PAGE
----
Mary Sherman Morgan raised a fine son. Actually, she raised five children: two boys and three girls. But before she retired to attend to her family full time, she worked as a chemist, first during the Second World War for Plum Brook Ordnance Works, testing the purity of nitric acid used in explosives, and later for North American Aviation, where she invented the liquid fuel hydyne (the first-stage propellant for the Jupiter-C rocket that boosted the first successful American satellite, Explorer 1, into orbit in 1958). Morgan’s eldest son, George, has written a compelling memoir of his mother’s role as the first female rocket engineer.
But Rocket Girl is not a straightforward biography; it is a detective story, a family tale and a historical reconstruction all blended together with the aim of resurrecting the record of this secretive but significant woman. George grew up to be a playwright, and Rocket Girl first appeared as a stage play produced at the California Institute of Technology in 2008. He describes this book, which draws on that play, as creative non-fiction. Faced with inconsistent family lore and an even more gap-ridden documentary record, he has relied on his dramatist skills to fill in the story. The current holder of North American Aviation’s archival record, Boeing, “chose not to participate” (one senses the frustration in the final Author’s Note), which necessitated the invention not only of dialogue, which would have been lost to history regardless, but also some participants’ names and other details.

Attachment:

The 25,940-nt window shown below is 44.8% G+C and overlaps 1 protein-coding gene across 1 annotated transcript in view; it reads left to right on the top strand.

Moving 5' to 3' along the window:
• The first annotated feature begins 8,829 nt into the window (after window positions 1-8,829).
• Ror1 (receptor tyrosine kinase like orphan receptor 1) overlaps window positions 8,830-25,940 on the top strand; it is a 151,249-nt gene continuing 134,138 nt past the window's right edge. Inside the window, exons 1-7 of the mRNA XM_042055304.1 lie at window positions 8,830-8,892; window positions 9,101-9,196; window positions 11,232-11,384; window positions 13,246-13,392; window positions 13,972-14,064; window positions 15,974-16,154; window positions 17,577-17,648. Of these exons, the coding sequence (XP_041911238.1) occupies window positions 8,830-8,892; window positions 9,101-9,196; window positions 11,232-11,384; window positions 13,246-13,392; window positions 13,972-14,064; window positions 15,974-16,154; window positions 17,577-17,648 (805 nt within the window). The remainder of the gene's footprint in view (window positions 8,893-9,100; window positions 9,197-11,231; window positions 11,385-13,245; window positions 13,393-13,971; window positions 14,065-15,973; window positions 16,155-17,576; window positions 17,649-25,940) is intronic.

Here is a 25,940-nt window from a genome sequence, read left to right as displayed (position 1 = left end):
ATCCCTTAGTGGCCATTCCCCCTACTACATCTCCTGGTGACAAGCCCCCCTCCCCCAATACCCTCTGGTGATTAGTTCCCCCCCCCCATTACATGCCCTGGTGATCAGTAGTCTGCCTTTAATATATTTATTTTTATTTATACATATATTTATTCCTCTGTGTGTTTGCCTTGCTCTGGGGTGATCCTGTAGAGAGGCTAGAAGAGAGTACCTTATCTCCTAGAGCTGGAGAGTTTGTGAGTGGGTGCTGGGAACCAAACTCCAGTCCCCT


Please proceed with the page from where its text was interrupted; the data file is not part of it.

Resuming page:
This is not a straightforward biography; it is a historical reconstruction resurrecting the record of this secretive but significant woman
The result reads much more like a novel than a history (someone really should option the film rights), offering insights into characters’ thoughts, long exchanges of specific dialogue and vivid descriptions of long-ago settings. The narrative jumps back and forth between Mary’s desperately poor childhood and early professional life, Wernher von Braun’s rocket development in Germany and later in the US (as the architect of the engine that burns Mary’s hydyne), and George’s dogged research as he tries to uncover the history of the woman who became his mother. The prose occasionally tends towards the purple, with distracting similes. But overall, Rocket Girl draws the reader into a colourful personal account of the development of the space age in the immediate post-war era, with much of its texture restored.
At the centre of it all, of course, is a distant, secretive and possibly obsessive-compulsive woman with a phobia of being photographed, who was nonetheless an accomplished practical chemist and an expert bridge player. The disparate threads of the narrative come together in Mary’s greatest professional accomplishment. In 1957, she worked out how to blend a powerful new liquid propellant mixture to fuel von Braun’s Redstone rocket engine, working within strict limitations already built into the engine’s inalterable construction. The result launched the Americans’ answer to the Soviets’ Sputnik – and began the space race.
As a mother of three, I’m always hopeful when I see an account of another mother with a professional life as well (It can be done! How did she do it?). But for Mary, as for so many women of the time, her professional life and her family life did not overlap very much. Just as her professional career peaked, she started her family and retired. And this is of course a son’s view, written after her death and without the benefit of her own insights and reflections – assuming she would have shared them if asked. It is a tribute to her previously unheralded contribution and a son’s decade-long effort to restore his mother to her place in history. He succeeded.